Learning South African Slang, Pt. 3

|Learning South African Slang, Pt. 3

A GUIDE TO AFRICA

GETTING TO GRIPS WITH SOUTH AFRICAN SLANG, PT. 3

The third and final installment in our guide to learning South African slang (read Pt.1 and Pt 2 here). We’ve only covered the tip of the iceberg, but you’ll very quickly learn the rest when you’re here!

Braai

The South African word for BBQ. A braai is ingrained in almost every South African’s culture and a must-try for an authentic South African experience. A real braai involves making a fire (with wood, charcoal and occasionally firelighters), waiting for the flame to die out, and then cooking the meat on the coals. A braai is the perfect way to spend time with loved ones while chatting around the fire while you cook your food. If you’re looking for a truly authentic braai experience, check out our post on Authentic African Food in Cape Town.

Miggie

The ‘g’ in miggie is pronounced like the ‘ch’ the Scottish ‘och’, almost like you’re clearing your throat. Miggies are what South Africans call gnats. You will most likely encounter a cloud of miggies at some point, especially if you go on safari; but just wave them away, they’re harmless.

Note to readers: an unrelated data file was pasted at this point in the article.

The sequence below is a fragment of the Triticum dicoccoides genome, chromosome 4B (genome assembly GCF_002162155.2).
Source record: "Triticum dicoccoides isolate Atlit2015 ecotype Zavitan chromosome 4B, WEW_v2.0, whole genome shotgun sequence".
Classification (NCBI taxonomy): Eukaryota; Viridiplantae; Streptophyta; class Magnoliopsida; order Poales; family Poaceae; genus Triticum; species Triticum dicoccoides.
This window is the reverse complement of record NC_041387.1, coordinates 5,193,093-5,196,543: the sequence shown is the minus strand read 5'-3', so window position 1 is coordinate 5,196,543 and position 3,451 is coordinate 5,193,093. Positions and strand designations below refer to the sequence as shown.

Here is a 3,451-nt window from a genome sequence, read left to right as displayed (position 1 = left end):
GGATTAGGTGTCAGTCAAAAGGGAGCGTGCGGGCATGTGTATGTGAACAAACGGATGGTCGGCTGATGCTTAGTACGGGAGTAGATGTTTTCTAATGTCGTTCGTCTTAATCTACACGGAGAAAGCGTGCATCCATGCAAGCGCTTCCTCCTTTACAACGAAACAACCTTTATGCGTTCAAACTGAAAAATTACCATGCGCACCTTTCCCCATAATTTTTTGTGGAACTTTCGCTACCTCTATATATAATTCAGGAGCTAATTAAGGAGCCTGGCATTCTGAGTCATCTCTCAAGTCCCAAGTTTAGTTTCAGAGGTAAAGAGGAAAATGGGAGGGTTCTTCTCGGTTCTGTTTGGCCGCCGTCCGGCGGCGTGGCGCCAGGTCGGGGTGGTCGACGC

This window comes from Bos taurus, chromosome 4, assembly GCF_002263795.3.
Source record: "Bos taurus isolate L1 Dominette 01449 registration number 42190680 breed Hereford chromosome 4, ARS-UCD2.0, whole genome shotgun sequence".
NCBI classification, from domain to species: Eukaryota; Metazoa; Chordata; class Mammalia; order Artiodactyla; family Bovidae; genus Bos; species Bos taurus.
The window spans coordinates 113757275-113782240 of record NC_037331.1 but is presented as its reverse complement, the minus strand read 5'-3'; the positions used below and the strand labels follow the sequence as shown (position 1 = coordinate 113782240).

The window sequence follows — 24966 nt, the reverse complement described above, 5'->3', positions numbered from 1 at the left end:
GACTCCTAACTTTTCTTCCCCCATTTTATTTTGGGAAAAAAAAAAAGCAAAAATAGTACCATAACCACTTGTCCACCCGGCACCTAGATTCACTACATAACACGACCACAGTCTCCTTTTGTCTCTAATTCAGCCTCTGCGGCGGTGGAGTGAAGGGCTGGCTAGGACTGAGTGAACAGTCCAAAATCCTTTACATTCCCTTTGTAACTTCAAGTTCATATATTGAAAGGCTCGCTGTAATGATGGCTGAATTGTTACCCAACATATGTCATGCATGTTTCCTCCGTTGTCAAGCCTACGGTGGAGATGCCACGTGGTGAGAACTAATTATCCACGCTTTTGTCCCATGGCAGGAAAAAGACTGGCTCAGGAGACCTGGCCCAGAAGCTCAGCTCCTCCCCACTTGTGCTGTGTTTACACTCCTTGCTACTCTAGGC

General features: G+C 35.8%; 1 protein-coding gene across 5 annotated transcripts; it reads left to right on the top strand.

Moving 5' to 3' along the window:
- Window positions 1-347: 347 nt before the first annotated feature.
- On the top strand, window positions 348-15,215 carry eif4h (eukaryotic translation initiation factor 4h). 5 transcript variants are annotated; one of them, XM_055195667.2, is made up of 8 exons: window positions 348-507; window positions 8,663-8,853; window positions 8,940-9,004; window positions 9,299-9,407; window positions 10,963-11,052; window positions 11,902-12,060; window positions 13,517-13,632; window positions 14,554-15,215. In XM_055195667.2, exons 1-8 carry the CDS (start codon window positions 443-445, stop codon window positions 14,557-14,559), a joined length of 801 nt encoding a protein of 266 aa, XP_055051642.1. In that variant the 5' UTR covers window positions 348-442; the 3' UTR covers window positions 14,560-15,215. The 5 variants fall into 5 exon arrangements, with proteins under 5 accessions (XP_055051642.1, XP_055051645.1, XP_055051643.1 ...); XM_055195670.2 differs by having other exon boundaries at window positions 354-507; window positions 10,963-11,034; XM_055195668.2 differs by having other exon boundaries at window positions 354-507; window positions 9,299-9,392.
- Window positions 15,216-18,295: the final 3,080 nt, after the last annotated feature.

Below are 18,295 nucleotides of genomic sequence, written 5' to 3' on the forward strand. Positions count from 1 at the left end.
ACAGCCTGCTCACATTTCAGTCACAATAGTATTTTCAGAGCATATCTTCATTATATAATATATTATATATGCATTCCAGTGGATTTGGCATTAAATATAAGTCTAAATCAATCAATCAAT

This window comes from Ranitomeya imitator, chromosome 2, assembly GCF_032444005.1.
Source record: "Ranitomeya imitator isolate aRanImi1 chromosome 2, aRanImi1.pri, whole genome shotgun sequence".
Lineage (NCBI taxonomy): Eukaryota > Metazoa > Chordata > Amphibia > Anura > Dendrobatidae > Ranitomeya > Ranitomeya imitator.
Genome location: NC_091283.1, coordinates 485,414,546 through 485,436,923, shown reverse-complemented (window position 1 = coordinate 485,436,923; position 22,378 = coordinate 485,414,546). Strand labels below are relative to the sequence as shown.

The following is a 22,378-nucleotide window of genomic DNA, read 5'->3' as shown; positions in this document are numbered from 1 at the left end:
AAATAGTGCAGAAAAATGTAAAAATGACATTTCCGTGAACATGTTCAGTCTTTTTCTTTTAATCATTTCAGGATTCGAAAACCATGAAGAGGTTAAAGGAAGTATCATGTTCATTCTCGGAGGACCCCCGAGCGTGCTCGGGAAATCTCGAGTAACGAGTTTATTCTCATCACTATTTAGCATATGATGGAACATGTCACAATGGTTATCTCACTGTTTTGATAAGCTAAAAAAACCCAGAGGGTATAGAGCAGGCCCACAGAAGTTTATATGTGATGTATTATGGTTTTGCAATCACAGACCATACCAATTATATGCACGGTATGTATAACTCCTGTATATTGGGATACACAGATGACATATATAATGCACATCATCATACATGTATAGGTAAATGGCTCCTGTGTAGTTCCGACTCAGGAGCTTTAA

Ja Nee

(yaa – nee – ya)

A derivative of South African’s favourite word ‘ja’. ‘Ja nee’ meaning ‘yes no’ is a phrase is used to express agreement or confirmation. “Did you have a good time last night?” ”Ja no, it was a nice evening.”

Oke

(oak)

Another South African word for friend or ’china’.

Otherwise?

The epitome of South African small talk – if a South African is struggling for something to say they will most likely use one of the following phrases. It’s our subtle way of putting the ball in your court and keeping the conversation alive.

“Otherwise?”

“Otherwise, how are things?”

“Otherwise well?”

“Family well otherwise?

“And otherwise?”

2019-05-29T13:34:53+00:00